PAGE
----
|Glenys Stacey from Ofqual|
(Image from TES)
Glenys Stacey from Ofqual pointed out that the most important changes in the new GCSE will be the new content in each subject. In addition to this:
- There will be only one exam, which will take place at the end of the two years of study;
- Grades will be awarded from 1 to 9 (with 9 the highest). With one more grade available than in the current system, this allows for more differentiation at the top end.
- There will be less coursework in most subjects (and probably none in maths);
- There will be a complete end to modular GCSEs.
Stacey says that the new GCSE will allow pupils to gain a real confidence and competence in each subject. She also expressed confidence that these would be the last big changes to the GCSE for a significant number of years, giving more certainty and stability to the exam system for both schools and pupils.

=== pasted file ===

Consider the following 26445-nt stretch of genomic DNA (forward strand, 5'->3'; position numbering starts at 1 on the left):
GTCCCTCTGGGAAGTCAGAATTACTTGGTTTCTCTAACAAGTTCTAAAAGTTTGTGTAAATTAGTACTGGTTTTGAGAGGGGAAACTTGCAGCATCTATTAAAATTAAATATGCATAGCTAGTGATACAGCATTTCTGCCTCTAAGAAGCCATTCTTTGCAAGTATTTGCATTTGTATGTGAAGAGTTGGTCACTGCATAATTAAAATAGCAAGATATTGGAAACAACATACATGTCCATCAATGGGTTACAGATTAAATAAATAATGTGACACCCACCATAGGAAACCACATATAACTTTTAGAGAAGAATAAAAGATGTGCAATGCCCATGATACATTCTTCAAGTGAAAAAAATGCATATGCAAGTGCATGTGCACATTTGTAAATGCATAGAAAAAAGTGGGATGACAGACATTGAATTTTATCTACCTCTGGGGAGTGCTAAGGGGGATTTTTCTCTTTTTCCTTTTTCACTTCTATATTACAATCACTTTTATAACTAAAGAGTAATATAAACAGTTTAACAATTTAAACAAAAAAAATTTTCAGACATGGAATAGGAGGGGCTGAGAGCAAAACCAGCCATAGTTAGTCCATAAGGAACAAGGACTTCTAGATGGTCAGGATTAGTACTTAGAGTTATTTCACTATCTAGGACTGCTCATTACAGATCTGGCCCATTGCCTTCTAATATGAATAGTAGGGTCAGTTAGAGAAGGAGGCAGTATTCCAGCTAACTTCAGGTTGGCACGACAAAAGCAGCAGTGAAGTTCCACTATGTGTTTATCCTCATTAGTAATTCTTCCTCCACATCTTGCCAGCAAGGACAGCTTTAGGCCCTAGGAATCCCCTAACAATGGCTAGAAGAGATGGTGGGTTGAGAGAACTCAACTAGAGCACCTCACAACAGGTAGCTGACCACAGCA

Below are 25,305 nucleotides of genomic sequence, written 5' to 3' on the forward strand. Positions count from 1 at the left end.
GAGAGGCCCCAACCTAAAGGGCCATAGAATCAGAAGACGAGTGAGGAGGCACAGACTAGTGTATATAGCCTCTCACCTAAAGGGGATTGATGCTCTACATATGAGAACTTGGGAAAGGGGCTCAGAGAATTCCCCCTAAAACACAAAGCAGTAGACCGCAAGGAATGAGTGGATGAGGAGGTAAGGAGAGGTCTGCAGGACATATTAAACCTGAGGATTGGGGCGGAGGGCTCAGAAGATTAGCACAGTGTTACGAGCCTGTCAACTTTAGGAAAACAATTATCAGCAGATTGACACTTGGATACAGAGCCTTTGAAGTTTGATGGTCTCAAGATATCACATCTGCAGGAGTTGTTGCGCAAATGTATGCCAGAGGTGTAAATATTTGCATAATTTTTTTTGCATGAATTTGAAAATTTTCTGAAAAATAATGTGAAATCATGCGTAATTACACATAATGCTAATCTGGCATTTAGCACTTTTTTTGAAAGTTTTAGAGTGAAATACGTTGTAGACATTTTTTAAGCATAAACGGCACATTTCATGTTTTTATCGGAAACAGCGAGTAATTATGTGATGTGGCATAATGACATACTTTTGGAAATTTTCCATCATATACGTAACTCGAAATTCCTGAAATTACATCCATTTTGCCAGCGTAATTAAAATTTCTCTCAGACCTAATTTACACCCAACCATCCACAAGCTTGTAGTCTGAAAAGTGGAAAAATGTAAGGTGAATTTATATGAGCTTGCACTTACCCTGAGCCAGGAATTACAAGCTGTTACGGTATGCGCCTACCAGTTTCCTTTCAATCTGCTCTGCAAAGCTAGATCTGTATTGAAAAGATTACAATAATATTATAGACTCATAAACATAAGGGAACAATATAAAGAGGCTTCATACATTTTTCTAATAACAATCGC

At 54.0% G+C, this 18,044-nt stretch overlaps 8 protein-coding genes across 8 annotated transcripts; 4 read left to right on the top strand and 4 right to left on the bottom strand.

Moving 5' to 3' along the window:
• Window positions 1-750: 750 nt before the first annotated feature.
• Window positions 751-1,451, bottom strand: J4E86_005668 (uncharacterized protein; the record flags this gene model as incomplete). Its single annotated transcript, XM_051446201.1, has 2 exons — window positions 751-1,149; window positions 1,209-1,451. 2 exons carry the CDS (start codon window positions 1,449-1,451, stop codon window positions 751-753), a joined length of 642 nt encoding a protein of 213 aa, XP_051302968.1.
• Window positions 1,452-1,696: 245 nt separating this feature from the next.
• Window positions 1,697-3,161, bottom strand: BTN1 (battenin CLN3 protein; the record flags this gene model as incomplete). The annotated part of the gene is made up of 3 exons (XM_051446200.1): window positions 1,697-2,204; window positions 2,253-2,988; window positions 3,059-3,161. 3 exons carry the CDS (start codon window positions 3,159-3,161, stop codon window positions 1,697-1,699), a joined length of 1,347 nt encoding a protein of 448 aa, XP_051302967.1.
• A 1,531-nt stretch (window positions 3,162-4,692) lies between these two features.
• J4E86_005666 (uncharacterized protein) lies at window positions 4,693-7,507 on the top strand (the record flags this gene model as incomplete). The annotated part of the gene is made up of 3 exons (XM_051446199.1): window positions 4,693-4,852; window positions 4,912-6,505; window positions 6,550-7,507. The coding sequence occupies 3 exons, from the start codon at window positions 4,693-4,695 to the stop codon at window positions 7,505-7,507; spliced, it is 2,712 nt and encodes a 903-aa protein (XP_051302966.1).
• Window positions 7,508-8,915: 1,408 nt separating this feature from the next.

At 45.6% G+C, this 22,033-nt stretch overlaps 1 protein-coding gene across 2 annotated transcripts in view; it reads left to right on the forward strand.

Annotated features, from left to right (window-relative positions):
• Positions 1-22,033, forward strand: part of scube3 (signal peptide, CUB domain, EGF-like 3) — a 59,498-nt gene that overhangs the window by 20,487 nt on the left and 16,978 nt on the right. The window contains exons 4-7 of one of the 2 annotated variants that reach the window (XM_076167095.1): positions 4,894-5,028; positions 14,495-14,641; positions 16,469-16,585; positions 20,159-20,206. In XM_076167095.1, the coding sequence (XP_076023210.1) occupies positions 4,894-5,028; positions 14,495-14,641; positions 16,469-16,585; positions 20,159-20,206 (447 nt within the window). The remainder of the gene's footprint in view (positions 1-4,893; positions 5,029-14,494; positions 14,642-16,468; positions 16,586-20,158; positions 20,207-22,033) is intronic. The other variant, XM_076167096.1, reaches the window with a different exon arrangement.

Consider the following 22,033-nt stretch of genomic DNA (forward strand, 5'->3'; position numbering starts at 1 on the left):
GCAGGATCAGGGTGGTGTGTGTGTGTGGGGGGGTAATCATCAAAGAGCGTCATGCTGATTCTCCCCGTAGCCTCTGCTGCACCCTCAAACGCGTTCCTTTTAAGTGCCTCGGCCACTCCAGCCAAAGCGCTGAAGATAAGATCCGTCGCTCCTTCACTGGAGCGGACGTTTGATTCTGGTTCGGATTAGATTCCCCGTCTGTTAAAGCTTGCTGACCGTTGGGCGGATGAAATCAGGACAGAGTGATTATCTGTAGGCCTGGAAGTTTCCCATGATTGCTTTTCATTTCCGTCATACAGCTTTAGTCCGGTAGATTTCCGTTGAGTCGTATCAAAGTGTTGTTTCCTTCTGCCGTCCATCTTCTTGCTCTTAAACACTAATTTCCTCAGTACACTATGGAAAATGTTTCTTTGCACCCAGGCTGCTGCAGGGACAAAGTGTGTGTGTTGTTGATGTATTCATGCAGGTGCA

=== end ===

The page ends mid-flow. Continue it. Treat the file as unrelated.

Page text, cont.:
In the maths GCSE, pupils will be expected to memorise many more formulae, such as the quadratic formula, the sine and cosine rules. Until now, these have been provided on the formula sheet.
These changes only apply to the set of GCSEs offered by the English exam boards. The exam boards in Wales and Northern Ireland are not obliged to follow suit. If the GCSE in these parts of the UK remain as they stand, the divergence from England will become significant, with the qualifications having little in common but the name.
Are you a teacher or a pupil? What do you think of the proposed changes to the maths GCSE? Let us know by email or comment on this post.